If I’m talking soundtracks, of course it would be Idlewild. There are a lot of tracks on there from Outkast that were just amazing. Because with a lot of soundtracks, they don’t put all the music on the soundtrack that’s in the movie. So I feel like Outkast did a great job in making sure that when we were listening to the soundtrack, we were getting a sense of how the film was going. If we’re talking about scores, I definitely gotta go with My Beautiful Dark Twisted Fantasy, Kanye West. It was a wake-up call for a lot of different artists to become more than what they thought they had. He gave us a lot of vision. And he gave us a lot of gems into what we can be and how much we’re leaving off the table. Still to this day, probably one of my favorite records of all time, that and the film. So shout out, Kanye.
Growing up in Bastrop, what was your view of Austin like? Did it carry that mythos of the “Live Music Capital of the World”?
Growing up, we were always trying to get to Austin. There wasn’t a lot going on in Bastrop. I mean, I love being from there. It’s a great place, you know, it was just a small town type of thing where everything is closed on Fridays and you went to the high school or varsity football game and you ate nachos and you played football under the bleachers if you were a ‘90s kid. So that was all we really had. There were no recording studios. There were no malls or anything like that for us to do, so Austin was an easy escape for a lot of us to do some extracurricular activities. I played sports here as a kid over on the East Side at Yellow Jacket Stadium, right by the Millennium (Youth Entertainment Complex). I played all of my Peewee football there, which was great. But yeah, Austin has always been that cool city that we can escape to really quickly, you know, it’s only 30 minutes away from Bastrop. I had a lot of fun playing early on 12th street at a place called Club 1808. It’s not there anymore. It’s been years, but that’s where I started doing my gigs. I briefly remember being in there with big X’s on my hand, ‘cause I wasn’t old enough to drink, just remembering those cool times and being accepted by other Austin artists. It was extraordinary.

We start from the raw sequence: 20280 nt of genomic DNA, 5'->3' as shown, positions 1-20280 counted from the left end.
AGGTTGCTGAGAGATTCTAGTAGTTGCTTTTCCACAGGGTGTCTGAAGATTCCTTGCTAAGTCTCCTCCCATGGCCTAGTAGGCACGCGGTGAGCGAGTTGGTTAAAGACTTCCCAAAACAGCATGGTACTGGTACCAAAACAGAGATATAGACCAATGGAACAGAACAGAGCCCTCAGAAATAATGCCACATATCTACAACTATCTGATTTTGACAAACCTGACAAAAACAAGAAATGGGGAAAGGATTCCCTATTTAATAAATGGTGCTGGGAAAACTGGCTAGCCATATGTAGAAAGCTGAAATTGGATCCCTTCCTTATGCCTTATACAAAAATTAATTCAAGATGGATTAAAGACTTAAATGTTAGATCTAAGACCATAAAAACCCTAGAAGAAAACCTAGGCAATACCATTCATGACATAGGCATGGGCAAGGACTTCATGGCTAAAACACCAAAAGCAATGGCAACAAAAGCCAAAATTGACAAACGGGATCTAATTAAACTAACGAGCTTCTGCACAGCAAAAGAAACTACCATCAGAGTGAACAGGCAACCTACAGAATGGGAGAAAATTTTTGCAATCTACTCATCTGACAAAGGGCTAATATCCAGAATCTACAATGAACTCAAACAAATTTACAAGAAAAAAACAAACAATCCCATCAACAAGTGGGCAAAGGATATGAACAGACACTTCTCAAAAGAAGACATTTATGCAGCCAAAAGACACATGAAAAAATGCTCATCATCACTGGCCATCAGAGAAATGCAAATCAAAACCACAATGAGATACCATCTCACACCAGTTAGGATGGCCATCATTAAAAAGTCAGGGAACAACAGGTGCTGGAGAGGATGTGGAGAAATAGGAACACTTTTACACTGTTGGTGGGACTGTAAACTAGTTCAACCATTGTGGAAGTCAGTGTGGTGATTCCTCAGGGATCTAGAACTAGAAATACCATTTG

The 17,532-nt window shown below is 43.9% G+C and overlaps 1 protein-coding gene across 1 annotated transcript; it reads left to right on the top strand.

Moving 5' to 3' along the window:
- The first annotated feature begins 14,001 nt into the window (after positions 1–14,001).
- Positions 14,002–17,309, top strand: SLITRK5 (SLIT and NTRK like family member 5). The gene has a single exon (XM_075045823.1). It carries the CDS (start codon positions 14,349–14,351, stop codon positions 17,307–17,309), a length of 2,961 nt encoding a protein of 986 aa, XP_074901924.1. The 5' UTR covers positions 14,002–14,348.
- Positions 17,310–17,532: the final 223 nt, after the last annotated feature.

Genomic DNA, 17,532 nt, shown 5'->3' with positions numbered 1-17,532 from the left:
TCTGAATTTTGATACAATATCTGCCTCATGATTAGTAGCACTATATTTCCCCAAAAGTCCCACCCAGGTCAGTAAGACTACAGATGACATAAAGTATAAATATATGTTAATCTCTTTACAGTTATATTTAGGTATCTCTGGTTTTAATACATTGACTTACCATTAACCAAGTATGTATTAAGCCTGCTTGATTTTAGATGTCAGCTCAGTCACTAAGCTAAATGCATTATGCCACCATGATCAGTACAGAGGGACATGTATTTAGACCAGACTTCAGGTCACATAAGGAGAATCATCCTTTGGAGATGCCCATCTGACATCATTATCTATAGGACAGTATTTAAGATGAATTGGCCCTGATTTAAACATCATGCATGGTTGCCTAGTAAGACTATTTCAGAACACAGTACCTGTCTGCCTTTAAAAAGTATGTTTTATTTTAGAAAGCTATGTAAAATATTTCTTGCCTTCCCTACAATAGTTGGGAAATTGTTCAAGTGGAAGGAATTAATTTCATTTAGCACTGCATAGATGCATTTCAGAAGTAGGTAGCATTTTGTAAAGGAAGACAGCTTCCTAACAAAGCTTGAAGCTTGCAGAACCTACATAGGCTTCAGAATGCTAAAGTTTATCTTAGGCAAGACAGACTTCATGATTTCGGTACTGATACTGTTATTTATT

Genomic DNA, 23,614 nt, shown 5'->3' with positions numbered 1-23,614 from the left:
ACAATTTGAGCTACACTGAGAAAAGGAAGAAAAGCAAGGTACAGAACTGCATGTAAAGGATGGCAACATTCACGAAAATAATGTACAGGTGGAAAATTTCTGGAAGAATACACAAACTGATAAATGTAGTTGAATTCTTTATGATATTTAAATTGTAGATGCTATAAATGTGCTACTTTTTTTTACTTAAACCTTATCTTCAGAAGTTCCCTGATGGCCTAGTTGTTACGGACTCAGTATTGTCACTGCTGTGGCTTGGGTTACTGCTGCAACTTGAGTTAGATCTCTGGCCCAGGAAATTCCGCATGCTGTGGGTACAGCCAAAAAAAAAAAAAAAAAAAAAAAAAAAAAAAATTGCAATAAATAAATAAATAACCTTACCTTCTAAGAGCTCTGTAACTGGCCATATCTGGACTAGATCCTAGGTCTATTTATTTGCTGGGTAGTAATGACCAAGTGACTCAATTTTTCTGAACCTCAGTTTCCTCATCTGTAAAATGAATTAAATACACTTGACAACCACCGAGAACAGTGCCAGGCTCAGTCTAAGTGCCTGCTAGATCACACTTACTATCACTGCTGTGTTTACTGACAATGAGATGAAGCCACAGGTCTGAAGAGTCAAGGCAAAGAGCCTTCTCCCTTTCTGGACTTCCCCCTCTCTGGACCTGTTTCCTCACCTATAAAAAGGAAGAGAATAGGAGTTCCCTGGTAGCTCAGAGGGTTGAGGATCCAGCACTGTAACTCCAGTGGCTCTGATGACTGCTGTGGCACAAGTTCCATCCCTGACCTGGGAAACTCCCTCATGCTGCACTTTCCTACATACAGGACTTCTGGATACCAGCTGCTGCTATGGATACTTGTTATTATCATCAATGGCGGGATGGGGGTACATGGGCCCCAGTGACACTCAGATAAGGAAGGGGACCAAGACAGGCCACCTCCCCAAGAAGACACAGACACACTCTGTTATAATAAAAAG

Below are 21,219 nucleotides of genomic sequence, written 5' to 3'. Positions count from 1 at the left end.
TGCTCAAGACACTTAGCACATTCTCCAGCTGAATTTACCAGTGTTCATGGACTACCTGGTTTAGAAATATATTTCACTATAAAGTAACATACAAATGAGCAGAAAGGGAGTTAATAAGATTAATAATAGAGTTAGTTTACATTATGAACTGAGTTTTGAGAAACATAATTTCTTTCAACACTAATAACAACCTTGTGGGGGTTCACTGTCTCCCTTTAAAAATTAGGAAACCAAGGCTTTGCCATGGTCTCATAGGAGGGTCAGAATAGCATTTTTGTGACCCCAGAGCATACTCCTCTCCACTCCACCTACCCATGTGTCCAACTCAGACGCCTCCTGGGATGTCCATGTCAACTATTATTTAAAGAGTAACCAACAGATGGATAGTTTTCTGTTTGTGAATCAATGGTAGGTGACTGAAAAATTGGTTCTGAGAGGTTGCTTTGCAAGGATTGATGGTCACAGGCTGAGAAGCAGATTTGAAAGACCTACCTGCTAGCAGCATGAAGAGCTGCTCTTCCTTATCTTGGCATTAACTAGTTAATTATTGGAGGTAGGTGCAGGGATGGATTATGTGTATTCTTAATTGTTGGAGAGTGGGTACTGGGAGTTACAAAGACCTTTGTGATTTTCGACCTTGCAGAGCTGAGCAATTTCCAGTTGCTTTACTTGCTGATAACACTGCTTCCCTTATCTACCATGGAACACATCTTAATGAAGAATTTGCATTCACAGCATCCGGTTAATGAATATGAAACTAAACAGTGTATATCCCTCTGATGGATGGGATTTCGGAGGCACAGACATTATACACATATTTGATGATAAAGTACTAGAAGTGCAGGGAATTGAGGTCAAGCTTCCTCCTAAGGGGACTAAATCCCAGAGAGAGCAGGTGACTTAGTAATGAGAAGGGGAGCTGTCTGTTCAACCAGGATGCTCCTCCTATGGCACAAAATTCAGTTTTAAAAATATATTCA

So same question, but Houston.
For me, it was a place where I just wanted to move to so bad as a kid because a lot of the legends and a lot of the people that I was listening to were from there, and a lot of music still is to this day coming out of the city of Houston. And that’s why I decided to go to college in Houston. I went to Texas Southern University for about a year until I figured, “all right, I think I’m a musician for sure. I don’t wanna waste any more of my mom’s money.” But yeah, Houston is definitely something that a lot of us gravitate to. Especially when a lot of us were into grills and things like that back then, and still are to this day. Houston was the hub to go in and get iced out or record some cool music that didn’t feel like live music. It felt more like you could perform with the DJ or just the mic rather than when you’re in Austin. You can still do those things here but I think Austin is more of a place where a lot of bands and live music comes out of. So that was the difference between the two. And it’s still been hard to crack. It’s still been hard to figure out and fluctuate when to do what and when to hold them when it comes to Austin, Houston and Dallas.
Tell me about your Uncle Corey getting you in touch with Shorty Mac.
Whew. That was crazy. I was fifteen years old when I recorded my first song. This was way out in the middle of Bastrop and Smithville, Texas before we lost everything in the fire. I briefly remember him showing me a beat the day before, and he’s like, “hey, we’re gonna go to the studio tomorrow, man. If you want to come and learn a few things, I know you’ve been recording on tapes and stuff, but we’re actually gonna go to a real studio.” And I remember being so nervous. So I wrote a little something as a fifteen-year-old and when I got there, there were a lot of different OGs there like Shorty Mac and my guy, A.C.T.. These were all guys that were a part of the original Screwed Up Click and family of DJ Screw. You know, his family is out in Smithville. He’s got some family in Houston as well. That was a moment for me to be able to record my first song, with, and in front of, the legends that I had grown up listening to and wanting to be like, and some people that I was inspired by. It was a blessing. And then I think from there and I was ready to rock and roll. So shout out to my uncle. He was always moving around, you know, he still raps in and does music as well. He did music in high school and he always had this hustler’s mentality. So shout out to him for believing in me at the time.
Let’s back up a minute. I don’t think I know the story about the fire.